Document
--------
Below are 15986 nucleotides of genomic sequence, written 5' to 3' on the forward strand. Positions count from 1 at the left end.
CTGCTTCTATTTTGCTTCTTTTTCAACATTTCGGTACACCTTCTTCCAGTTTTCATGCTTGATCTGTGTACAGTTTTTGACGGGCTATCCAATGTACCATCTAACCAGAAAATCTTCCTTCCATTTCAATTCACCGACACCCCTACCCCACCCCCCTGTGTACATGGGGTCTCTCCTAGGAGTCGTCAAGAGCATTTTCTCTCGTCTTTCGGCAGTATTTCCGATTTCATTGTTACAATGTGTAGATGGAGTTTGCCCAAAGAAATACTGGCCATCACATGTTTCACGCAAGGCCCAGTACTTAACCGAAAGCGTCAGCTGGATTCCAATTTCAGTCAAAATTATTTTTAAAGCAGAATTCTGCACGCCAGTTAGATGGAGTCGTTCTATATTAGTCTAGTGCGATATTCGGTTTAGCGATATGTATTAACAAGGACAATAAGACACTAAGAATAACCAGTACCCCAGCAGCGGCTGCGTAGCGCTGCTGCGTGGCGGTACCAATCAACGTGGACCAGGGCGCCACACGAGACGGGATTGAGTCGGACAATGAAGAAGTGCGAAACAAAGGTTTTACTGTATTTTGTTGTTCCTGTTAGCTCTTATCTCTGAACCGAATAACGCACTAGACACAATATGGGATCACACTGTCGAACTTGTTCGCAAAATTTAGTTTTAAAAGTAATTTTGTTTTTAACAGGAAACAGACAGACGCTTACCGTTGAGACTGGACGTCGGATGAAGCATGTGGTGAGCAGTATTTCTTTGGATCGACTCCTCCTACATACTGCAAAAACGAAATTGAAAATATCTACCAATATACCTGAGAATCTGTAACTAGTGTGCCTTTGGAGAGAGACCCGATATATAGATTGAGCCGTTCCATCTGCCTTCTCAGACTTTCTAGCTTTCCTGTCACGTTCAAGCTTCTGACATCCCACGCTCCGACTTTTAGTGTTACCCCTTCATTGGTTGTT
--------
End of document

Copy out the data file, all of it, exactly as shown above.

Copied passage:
Below are 15986 nucleotides of genomic sequence, written 5' to 3' on the forward strand. Positions count from 1 at the left end.
CTGCTTCTATTTTGCTTCTTTTTCAACATTTCGGTACACCTTCTTCCAGTTTTCATGCTTGATCTGTGTACAGTTTTTGACGGGCTATCCAATGTACCATCTAACCAGAAAATCTTCCTTCCATTTCAATTCACCGACACCCCTACCCCACCCCCCTGTGTACATGGGGTCTCTCCTAGGAGTCGTCAAGAGCATTTTCTCTCGTCTTTCGGCAGTATTTCCGATTTCATTGTTACAATGTGTAGATGGAGTTTGCCCAAAGAAATACTGGCCATCACATGTTTCACGCAAGGCCCAGTACTTAACCGAAAGCGTCAGCTGGATTCCAATTTCAGTCAAAATTATTTTTAAAGCAGAATTCTGCACGCCAGTTAGATGGAGTCGTTCTATATTAGTCTAGTGCGATATTCGGTTTAGCGATATGTATTAACAAGGACAATAAGACACTAAGAATAACCAGTACCCCAGCAGCGGCTGCGTAGCGCTGCTGCGTGGCGGTACCAATCAACGTGGACCAGGGCGCCACACGAGACGGGATTGAGTCGGACAATGAAGAAGTGCGAAACAAAGGTTTTACTGTATTTTGTTGTTCCTGTTAGCTCTTATCTCTGAACCGAATAACGCACTAGACACAATATGGGATCACACTGTCGAACTTGTTCGCAAAATTTAGTTTTAAAAGTAATTTTGTTTTTAACAGGAAACAGACAGACGCTTACCGTTGAGACTGGACGTCGGATGAAGCATGTGGTGAGCAGTATTTCTTTGGATCGACTCCTCCTACATACTGCAAAAACGAAATTGAAAATATCTACCAATATACCTGAGAATCTGTAACTAGTGTGCCTTTGGAGAGAGACCCGATATATAGATTGAGCCGTTCCATCTGCCTTCTCAGACTTTCTAGCTTTCCTGTCACGTTCAAGCTTCTGACATCCCACGCTCCGACTTTTAGTGTTACCCCTTCATTGGTTGTT